Dan Drezner, who has a blog at the Washington Post , is correct to caution the foreign policy commentariat from not overblowing comparisons between the Cuban Missile Crisis of 1962 and current Russian-American tensions over Syria today, noting that the “conflict in Syria lacks the tight coupling between initial clash and escalation to full-blown nuclear war that the Cuban missile crisis did.” Nevertheless, like former U.S. ambassador to Russia Michael McFaul or former head of MI6 John Sawers, I agree that we are facing a realistic prospect for a clash between Moscow and Washington.
It worries me to see politicians and officials in Washington be so blasé about the risks of conflict with a country that, while not a superpower, still possesses nuclear weapons and a formidable array of conventional and non-conventional capabilities—and has demonstrated the ability to project them abroad and to use them. It is also striking how disconnected the American public appears to be from the entire discussion about the risks of escalating matters with the Kremlin, as if this is something that only inside-the-Beltway types worry about with no real ramifications for the rest of the country. In this regard, Drezner is right to contrast Syria with Cuba in 1962, because back then U.S. citizens across the country were very cognizant of the stakes and understood how the Cuba crisis affected them.
As it so happens, the limited allied missile strike on several targets in Syria alleged to be associated with Bashar al-Assad’s efforts to reconstitute his chemical weapons capabilities occurred during the inaugural sessions of the Sustained Dialogue Institute’s “Bridging the Gap” dialogue designed to identify what could be the foundations of a sustainable, bipartisan U.S. approach towards Russia. In those initial conversations, several issues became apparent—which the unfolding Syria story helped to confirm.
The first is that the United States cannot hope to have an effective approach towards managing relations with the Kremlin until it figures out what it wants from Russia. Avoiding stumbling into a conflict that might escalate into a nuclear exchange is a clear and predominant interest, but operationalizing it in terms of specific policies proves to be much more difficult. Beyond that, the United States swings back and forth between the assertion that Russian help is indispensable in tackling most of the world's pressing problems, the complaint that Russian meddling exacerbates many of the irritating situations around the globe, or that Russia is largely irrelevant to the march of international affairs. The problem is that whipsawing between these three perspectives leads to policy incoherence, because proponents of the first argument are likely to look for ways to promote U.S.-Russia cooperation, while adherents to the second are more inclined to take a confrontational approach to raise costs for Russian action around the world, while the final group tends to dismiss any need to accommodate Russian concerns while downplaying the threat Russia poses to U.S. interests.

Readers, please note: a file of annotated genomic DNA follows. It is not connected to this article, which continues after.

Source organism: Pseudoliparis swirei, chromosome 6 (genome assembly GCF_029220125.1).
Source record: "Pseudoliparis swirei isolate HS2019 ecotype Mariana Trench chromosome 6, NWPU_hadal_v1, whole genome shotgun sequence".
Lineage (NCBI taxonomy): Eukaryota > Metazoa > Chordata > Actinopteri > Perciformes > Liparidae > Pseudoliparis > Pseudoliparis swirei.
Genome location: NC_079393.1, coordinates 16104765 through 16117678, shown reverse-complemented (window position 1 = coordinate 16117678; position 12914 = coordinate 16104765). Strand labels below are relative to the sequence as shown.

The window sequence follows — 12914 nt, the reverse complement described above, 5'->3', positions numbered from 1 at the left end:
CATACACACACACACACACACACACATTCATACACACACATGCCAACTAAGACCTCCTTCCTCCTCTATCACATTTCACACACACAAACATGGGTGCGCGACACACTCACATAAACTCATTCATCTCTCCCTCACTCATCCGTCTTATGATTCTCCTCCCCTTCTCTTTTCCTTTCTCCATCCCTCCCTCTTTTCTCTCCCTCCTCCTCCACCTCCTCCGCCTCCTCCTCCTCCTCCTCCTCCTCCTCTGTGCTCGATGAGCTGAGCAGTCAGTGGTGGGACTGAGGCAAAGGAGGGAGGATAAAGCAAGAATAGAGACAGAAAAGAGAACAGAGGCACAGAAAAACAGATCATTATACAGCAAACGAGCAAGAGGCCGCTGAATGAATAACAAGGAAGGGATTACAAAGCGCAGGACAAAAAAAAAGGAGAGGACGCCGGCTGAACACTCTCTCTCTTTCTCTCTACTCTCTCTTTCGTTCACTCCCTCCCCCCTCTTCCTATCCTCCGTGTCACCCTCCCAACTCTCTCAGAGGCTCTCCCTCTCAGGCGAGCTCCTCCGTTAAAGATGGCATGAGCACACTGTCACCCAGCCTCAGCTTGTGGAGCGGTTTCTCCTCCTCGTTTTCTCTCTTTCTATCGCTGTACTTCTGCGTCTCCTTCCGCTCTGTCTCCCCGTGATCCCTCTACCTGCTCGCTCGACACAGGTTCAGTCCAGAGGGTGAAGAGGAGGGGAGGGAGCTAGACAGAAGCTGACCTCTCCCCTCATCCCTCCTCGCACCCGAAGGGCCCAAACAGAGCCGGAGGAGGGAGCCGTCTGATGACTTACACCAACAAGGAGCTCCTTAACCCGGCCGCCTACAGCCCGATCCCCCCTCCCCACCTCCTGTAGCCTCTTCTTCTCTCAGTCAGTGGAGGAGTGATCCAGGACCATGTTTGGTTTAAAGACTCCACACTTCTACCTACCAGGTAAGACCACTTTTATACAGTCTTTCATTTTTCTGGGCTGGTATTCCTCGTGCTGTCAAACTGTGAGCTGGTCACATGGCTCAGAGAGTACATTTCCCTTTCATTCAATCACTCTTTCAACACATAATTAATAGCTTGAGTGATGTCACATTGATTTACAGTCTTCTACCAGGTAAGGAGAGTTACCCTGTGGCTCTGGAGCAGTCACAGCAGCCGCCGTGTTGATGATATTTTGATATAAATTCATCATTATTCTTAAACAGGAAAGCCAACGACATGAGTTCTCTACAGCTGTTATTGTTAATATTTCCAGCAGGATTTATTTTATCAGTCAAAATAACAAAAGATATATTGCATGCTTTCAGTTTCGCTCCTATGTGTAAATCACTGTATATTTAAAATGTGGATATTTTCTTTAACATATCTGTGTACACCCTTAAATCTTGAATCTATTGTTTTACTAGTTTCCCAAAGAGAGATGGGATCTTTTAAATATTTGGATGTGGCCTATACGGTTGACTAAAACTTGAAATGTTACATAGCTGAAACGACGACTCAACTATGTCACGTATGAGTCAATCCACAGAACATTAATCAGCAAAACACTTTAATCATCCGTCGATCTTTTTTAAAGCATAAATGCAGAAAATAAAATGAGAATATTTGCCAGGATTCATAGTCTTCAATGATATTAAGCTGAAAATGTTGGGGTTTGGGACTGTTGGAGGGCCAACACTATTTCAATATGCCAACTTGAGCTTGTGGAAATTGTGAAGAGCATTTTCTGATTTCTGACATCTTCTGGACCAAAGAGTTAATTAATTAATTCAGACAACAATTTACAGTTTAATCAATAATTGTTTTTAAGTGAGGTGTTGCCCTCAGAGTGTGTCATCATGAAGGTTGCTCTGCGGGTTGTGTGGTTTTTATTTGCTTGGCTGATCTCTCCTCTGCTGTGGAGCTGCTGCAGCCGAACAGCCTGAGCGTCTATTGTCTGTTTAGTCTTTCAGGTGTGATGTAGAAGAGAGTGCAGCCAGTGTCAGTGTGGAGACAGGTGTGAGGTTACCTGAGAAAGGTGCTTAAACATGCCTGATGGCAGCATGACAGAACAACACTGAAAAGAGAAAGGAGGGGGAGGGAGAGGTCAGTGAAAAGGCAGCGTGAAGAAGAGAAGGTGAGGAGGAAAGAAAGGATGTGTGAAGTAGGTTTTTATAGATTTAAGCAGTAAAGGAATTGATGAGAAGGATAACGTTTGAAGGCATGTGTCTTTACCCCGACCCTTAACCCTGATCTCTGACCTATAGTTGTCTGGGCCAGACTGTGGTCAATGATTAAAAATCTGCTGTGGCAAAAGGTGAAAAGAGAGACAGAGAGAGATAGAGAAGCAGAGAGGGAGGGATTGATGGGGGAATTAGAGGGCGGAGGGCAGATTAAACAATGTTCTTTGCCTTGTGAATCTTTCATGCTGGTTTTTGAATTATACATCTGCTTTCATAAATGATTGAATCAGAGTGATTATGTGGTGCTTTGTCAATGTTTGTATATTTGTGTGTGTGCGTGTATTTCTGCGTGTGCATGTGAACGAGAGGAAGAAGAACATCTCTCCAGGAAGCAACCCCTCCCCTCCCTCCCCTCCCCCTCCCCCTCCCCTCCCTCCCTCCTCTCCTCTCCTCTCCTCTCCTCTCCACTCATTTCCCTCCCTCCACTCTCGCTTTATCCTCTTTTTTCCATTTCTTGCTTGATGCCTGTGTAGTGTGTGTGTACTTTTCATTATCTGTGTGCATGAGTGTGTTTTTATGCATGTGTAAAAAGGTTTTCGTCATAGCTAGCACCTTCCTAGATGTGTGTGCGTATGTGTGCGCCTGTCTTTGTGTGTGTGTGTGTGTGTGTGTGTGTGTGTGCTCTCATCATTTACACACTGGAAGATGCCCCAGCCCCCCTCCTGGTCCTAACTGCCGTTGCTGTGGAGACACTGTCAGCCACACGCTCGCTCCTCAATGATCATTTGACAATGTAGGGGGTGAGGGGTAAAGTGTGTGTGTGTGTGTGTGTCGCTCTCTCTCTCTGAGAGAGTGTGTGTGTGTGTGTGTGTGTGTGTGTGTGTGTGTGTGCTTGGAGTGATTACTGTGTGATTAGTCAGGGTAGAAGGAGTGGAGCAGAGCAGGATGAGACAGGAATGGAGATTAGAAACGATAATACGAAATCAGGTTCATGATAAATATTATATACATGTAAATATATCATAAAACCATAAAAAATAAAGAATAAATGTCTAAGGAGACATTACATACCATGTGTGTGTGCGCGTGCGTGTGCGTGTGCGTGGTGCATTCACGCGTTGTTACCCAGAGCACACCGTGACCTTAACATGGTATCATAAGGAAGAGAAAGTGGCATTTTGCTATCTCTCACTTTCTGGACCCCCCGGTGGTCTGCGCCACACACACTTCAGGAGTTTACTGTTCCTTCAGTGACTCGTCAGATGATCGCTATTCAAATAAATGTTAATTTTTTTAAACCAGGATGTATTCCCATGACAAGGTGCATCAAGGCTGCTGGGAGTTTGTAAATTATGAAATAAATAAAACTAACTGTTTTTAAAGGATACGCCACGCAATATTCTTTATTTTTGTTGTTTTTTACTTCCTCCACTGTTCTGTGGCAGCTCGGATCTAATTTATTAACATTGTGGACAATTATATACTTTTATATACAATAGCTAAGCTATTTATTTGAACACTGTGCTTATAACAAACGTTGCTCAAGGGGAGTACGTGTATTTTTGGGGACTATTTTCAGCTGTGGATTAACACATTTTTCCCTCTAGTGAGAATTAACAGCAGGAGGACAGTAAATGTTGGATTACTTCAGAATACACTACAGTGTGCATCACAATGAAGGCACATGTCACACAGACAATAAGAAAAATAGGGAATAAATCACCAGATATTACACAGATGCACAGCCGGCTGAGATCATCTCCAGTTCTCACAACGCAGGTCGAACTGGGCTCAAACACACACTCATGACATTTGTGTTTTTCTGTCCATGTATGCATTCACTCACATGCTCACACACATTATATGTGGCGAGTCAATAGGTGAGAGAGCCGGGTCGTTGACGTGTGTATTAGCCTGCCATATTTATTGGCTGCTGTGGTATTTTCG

Linked to this first dilemma is the question of costs and benefits. Is Russian help worth the price the Kremlin would request—particularly in terms of the United States reducing its demands on Russia to have its internal domestic politics align more along lines the United States prefers, recognizing some degree of a Russian sphere of influence in the Eurasian space and giving Moscow more ability to impact how the United States wields its power around the world? On the other hand, when Russia takes actions that directly challenge U.S. interests and preferences, beyond registering loud and vocal complaints, what price are Americans willing to pay to compel the Kremlin to pay a cost? For the last several years, we have seen a quiet but real internal debate in America over applying sanctions to Russia—trying to find the tools that will increase costs and create pain for Russia but minimizing blowback that would also damage U.S. interests. We still don't have a clear cost calculus for what the United States is willing to commit to deter Russian action or compel Moscow to change its course.
This ties into the last issue: it is hard to calculate costs when there is no overarching narrative about how Russia—either as a potential partner or as an adversarial competitor—fits into U.S. policy. The USSR during the Cold War posed an existential challenge to the United States and to its institutions and way of life that could serve as a powerful mobilizing tool and that could create a strong, viable bipartisan consensus that could endure for decades. Russia today is a challenge but, absent a crisis that leads to a nuclear war, not seeking the destruction of the United States (even if it is interested in reducing the U.S. role within the global system). There are plenty of single-issue constituencies that have objections to the current Russian regime—human rights activists, people concerned about the fate of the Baltic States, Georgia and Ukraine, etc.—but no compelling story that explains how or why Russia requires a major national mobilization. Americans dislike images of children killed by chemical weapons in Syria, but also did not appear to want to step on to the ladder of escalation to more forcefully confront Russia. On the other hand, Americans are not opposed, in principle, to better relations with Russia, but don't see how or why cooperation with Moscow impacts them or should require any major compromises or concessions on America's part.